1) - 1/2 , 1/4 , - 1/2 , 1/4

2) 11, 8, 13, 6, 15,...

3) 8,4,8,4,8,4,...

and could you guys share any tips on how to quickly find the nth term.

any help is much appreciated. thank you :)

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- Jul 14th 2012, 06:53 PMnisbahmumtazFinding the nth term of the following sequence
1) - 1/2 , 1/4 , - 1/2 , 1/4

2) 11, 8, 13, 6, 15,...

3) 8,4,8,4,8,4,...

and could you guys share any tips on how to quickly find the nth term.

any help is much appreciated. thank you :) - Jul 14th 2012, 07:34 PMSorobanRe: Finding the nth term of the following sequence
Hello, nisbahmumtaz!

(1) and (3) are oscillating sequences.

There are several ways to express the general term.

I'll show you one of them.

Quote:

$\displaystyle (1)\;\text{-}\tfrac{1}{2},\;\tfrac{1}{4},\;\text{-}\tfrac{1}{2},\;\tfrac{1}{4},\;\hdots$

$\displaystyle \text{When }n\text{ is odd, }b(n) = 0.$

$\displaystyle \text{When }n\text{ is even, }b(n) = 1.$

. . I call it the "blinker" function.

$\displaystyle \text{Therefore, the }n^{th}\text{ term is: }\:a_n \;=\;-\frac{1}{2} + \frac{1+(\text{-}1)^n}{2}\cdot\frac{3}{4}$

Quote:

$\displaystyle (3)\;8,\,4,\,8,\,4,\,8,\,4\;\hdots$

This sequence oscillates between 8 and 4.

The general term is: .$\displaystyle a_n \;=\;8 - \frac{1+(\text{-}1)^n}{2}\cdot4$

- Jul 14th 2012, 07:52 PMHallsofIvyRe: Finding the nth term of the following sequence
It's pretty obvious isn't it? Assuming the indexing starts at 1, $\displaystyle a_n$ is -1/2 if n is odd, 1/4 if no is even. If you want a single "formula" note that $\displaystyle (-1)^n$ is -1 if n is odd and 1 if n is even. And that [itex]\frac{3}{8}- (-1)^n\frac{1}{8}[/tex] is $\displaystyle \frac{3}{8}+ \frac{1}{8}= \frac{1}{2}$ if n is odd, $\displaystyle \frac{3}{8}- \frac{1}{8}= \frac{1}{4}$ if n is even.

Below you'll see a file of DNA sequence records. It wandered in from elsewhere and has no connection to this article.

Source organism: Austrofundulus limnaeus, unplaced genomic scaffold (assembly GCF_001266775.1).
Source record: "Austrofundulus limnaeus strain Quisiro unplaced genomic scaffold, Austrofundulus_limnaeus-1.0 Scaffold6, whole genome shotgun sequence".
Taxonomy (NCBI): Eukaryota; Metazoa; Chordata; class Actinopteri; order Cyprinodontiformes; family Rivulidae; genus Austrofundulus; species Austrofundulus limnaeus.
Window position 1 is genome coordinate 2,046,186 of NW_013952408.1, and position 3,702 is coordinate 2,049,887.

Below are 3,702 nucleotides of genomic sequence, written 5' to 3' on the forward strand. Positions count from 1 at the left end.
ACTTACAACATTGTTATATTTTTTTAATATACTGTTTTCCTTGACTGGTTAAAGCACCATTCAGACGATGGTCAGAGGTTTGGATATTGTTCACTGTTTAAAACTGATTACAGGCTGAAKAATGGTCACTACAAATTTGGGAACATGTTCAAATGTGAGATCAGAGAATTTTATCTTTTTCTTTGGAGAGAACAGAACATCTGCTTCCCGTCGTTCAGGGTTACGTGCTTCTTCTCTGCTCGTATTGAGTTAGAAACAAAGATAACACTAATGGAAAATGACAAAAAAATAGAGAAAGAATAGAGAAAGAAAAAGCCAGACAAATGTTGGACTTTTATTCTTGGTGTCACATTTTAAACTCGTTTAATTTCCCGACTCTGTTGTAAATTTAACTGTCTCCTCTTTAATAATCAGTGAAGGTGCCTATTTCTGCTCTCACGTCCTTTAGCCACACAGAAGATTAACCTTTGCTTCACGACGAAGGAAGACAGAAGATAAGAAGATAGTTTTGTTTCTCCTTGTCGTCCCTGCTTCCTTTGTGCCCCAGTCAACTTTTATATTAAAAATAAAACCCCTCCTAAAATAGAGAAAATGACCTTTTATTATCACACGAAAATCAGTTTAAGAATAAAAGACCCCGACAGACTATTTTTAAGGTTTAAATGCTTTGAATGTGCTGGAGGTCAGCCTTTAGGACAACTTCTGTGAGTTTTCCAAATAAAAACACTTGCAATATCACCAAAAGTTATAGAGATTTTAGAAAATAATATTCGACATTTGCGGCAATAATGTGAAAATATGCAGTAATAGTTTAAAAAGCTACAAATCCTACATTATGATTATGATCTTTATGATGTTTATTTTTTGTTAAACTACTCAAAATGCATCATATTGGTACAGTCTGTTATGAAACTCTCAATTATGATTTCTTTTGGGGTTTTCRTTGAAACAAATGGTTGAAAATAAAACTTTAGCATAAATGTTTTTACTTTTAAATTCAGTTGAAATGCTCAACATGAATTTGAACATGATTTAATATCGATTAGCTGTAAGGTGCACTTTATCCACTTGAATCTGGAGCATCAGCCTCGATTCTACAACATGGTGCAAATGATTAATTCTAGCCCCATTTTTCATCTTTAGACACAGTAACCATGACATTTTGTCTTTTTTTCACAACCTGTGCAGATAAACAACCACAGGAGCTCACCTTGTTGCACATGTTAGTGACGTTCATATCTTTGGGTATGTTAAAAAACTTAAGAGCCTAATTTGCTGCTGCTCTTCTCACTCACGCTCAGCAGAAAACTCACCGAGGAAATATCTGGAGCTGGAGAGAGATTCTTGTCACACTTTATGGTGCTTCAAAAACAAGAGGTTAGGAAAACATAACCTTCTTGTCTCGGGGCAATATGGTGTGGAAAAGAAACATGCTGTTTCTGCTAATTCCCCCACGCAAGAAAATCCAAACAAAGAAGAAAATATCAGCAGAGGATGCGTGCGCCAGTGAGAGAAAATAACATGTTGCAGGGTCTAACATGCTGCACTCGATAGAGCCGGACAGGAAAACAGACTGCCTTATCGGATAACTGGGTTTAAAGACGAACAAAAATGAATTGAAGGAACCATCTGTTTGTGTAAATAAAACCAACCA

Quote:

2) 11, 8, 13, 6, 15,...

Quote:

3) 8,4,8,4,8,4,...

Quote:

and could you guys share any tips on how to quickly find the nth term.

any help is much appreciated. thank you :)

- Jul 15th 2012, 09:56 AMSorobanRe: Finding the nth term of the following sequence
Hello again, nisbahmumtaz!

The second one is tricky . . .

Quote:

$\displaystyle (2)\;11,\, 8,\, 13,\, 6,\, 15\,\hdots$

Look at the differences of consecutive terms.

. . $\displaystyle \begin{array}{|c|ccccccccc|} \hline _n & _1 && _2 && _3 && _4 && _5\\ \hline \text{Sequence} & 11 && 8 && 13 && 6 && 15 \\ \hline \text{Differences} && -3 && +5 && -7 && +9 & \\ \hline \end{array}$

Each term is: the previous term plus/minus a consecutive odd number.

We can write a recursive relation like this: .$\displaystyle a_{n+1} \;=\;a_n + (\text{-}1)^n(2n+1)$

Maybe someone can come up with a closed form?

- Jul 15th 2012, 10:42 AMa tutorRe: Finding the nth term of the following sequence
- Jul 19th 2012, 01:08 AMa tutorRe: Finding the nth term of the following sequence
So as well as the simple $\displaystyle 10- (-1)^n n$ we can also have $\displaystyle \frac{6n^4-70n^3+282n^2-455n+270}{3}$ which produces the sequence 11,8,13,6,15,116,433....